A. Dunér and M. Nordström
European Journal of Social Work, vol.9, 2006, p.425-444
As street level bureaucrats, care managers in this study develop various techniques so that they can make decisions on assistance for older people in relation to the limits placed on their discretion by contradictory demands. They balance the limited resources of the organisation against the needs, demands and wishes of elderly applicants. Even though managers in Swedish eldercare have relatively wide discretion, they use it to only a limited extent. Instead of using their structural power, they allow themselves to be controlled by organisational and administrative guidelines when deciding whether to grant assistance. They use their knowledge of legal and organisational guidelines and sift information about the range of available services to persuade elderly people to adapt to applicable interventions.
K.-L. Tang and J.-L. Lee
British Journal of Social Work, vol.36, 2006, p.1135-1160
This paper argues that, in the light of population ageing, the introduction of an international convention safeguarding the rights of older people is overdue. Such an international convention should contain comprehensive and legally binding provisions which would require ratifying states to promote older people’s rights. It should be reinforced by a strong monitoring system that would involve key members of the international community.
Global Social Policy, vol.6, 2006, p.288-303
The population of New Brunswick, Canada is ageing at the same time as the supply of family caregivers is being reduced by outward migration and falling birth rates. Instead of investing in home care services, the provincial government opted to encourage the building of more nursing homes, although publicly funded residential care is more expensive than domiciliary services in the long run. The article identifies three sets of influences working against rational policy choice by the provincial government: 1) the unpopularity of transfer of funds from rich to less prosperous Canadian provinces; 2) falling tax revenues due to below average incomes in the province; and 3) a local tradition of self-sufficiency and independence which worked against collective action.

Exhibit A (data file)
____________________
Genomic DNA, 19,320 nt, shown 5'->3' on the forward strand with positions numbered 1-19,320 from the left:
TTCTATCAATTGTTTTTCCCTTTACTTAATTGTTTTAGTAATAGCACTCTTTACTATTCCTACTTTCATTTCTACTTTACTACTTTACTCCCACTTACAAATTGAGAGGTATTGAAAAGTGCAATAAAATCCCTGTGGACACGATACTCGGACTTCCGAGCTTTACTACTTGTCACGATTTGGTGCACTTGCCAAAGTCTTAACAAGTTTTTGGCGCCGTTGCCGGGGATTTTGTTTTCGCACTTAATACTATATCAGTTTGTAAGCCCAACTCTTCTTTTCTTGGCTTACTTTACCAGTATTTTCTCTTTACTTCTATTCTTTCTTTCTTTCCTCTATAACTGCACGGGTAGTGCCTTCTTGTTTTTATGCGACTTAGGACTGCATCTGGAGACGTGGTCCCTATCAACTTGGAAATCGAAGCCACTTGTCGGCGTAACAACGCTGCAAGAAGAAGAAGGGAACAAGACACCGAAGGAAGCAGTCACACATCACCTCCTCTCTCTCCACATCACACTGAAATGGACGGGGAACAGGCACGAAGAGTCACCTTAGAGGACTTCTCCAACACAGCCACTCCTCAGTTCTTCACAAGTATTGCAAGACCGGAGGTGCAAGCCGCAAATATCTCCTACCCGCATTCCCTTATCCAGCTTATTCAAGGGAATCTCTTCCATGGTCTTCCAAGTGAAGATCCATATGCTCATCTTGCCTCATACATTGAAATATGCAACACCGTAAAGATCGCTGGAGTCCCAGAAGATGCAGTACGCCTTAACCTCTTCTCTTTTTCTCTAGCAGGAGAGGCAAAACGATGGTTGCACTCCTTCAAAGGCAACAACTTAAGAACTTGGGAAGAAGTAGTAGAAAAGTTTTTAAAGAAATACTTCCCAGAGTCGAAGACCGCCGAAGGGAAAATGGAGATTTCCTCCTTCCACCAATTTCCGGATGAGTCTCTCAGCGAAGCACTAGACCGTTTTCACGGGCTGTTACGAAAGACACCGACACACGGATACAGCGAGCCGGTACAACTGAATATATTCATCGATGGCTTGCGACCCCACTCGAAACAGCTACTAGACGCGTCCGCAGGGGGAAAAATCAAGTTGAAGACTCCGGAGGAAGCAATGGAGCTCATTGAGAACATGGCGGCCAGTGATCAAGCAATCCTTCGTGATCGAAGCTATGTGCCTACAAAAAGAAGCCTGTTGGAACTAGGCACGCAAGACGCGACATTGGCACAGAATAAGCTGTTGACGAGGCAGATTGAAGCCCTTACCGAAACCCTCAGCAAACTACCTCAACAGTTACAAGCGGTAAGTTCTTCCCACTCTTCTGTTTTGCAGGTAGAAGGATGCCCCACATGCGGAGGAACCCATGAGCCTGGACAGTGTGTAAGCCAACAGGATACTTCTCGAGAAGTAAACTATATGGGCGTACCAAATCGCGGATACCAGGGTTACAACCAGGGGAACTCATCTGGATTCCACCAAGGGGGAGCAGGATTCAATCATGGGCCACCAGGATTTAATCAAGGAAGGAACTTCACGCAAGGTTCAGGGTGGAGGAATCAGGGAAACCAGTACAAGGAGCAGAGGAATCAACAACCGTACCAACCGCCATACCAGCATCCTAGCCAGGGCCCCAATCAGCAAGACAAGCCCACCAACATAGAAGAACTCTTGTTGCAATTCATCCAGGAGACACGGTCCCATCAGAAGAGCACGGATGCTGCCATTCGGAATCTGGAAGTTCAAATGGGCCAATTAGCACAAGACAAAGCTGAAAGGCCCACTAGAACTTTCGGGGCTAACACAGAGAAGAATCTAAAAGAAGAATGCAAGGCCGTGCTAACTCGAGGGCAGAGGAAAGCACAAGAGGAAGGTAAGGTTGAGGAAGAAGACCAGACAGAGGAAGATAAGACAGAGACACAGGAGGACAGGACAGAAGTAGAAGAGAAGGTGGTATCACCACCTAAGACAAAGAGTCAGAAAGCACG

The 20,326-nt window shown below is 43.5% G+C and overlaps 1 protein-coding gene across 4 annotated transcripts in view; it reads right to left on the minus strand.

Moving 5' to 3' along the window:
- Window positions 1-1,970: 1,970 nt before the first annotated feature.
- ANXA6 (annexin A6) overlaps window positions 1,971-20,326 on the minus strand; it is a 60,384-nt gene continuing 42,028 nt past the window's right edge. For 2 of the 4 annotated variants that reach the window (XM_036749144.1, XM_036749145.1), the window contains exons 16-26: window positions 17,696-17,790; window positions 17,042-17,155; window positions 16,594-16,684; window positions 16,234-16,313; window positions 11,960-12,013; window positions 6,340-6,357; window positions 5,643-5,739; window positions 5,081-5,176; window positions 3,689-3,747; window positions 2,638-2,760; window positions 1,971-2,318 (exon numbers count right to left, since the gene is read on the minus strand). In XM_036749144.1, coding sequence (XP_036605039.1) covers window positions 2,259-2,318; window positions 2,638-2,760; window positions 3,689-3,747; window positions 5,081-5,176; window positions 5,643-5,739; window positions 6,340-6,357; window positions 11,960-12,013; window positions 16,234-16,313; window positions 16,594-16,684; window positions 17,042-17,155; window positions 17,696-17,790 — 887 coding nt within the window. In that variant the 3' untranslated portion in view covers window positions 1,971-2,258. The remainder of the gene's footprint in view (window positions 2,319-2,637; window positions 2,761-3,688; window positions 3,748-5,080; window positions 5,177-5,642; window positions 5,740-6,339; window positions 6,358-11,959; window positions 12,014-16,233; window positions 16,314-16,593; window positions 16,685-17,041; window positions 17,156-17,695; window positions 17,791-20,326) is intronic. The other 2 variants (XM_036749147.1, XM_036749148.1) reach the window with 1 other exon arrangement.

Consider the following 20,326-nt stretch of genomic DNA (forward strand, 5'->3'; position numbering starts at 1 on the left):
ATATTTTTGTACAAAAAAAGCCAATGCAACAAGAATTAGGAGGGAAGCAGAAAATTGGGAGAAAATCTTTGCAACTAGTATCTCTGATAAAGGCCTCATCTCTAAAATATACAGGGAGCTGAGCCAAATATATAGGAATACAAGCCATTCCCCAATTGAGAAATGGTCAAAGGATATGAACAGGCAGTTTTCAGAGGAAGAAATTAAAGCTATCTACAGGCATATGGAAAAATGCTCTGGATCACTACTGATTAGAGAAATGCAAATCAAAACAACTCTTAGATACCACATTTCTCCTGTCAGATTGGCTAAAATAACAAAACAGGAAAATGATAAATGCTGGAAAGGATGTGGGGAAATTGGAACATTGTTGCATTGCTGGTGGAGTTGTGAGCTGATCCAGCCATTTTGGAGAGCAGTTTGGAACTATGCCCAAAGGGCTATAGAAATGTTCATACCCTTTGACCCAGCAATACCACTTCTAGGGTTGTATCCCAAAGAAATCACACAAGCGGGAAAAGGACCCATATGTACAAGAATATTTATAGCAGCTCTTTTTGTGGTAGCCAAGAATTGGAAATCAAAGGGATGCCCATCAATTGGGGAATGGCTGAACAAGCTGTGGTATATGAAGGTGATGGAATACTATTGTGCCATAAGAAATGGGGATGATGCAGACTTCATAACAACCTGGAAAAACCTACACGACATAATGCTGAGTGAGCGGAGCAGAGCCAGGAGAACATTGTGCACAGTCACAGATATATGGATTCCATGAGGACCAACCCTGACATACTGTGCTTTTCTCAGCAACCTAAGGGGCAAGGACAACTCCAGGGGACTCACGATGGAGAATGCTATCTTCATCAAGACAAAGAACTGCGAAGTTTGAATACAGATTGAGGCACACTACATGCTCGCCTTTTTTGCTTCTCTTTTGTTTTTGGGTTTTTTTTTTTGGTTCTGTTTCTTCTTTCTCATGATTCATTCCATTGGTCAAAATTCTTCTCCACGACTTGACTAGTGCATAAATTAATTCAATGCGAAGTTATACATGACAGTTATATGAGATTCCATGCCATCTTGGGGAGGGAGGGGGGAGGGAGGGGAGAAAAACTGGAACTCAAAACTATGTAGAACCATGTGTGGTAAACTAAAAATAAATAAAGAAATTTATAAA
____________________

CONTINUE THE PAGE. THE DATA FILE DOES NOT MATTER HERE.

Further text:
M. Karlsson, L. Mayhew and B. Rickayzen
Health Policy, vol.80, 2007, p.107-134
This paper compares long term care systems in four OECD countries. In the UK, provision is means-tested, so that out-of-pocket payments depend on levels of income, savings and assets. In Sweden, where the system is tax financed, provision is free at the point of use. In Germany and Japan, provision is financed from recently introduced compulsory insurance schemes, although the details of how each scheme operates and the distributive consequences differ somewhat. This paper models the impact of introducing the other three countries’ systems for financing long term care into the UK, focusing on both the distributive consequences and the tax burden. Results suggest that all three of the alternative systems considered would imply increased public expenditure and thus higher taxes. The impact of the alternatives on individuals is variable, although all favour women.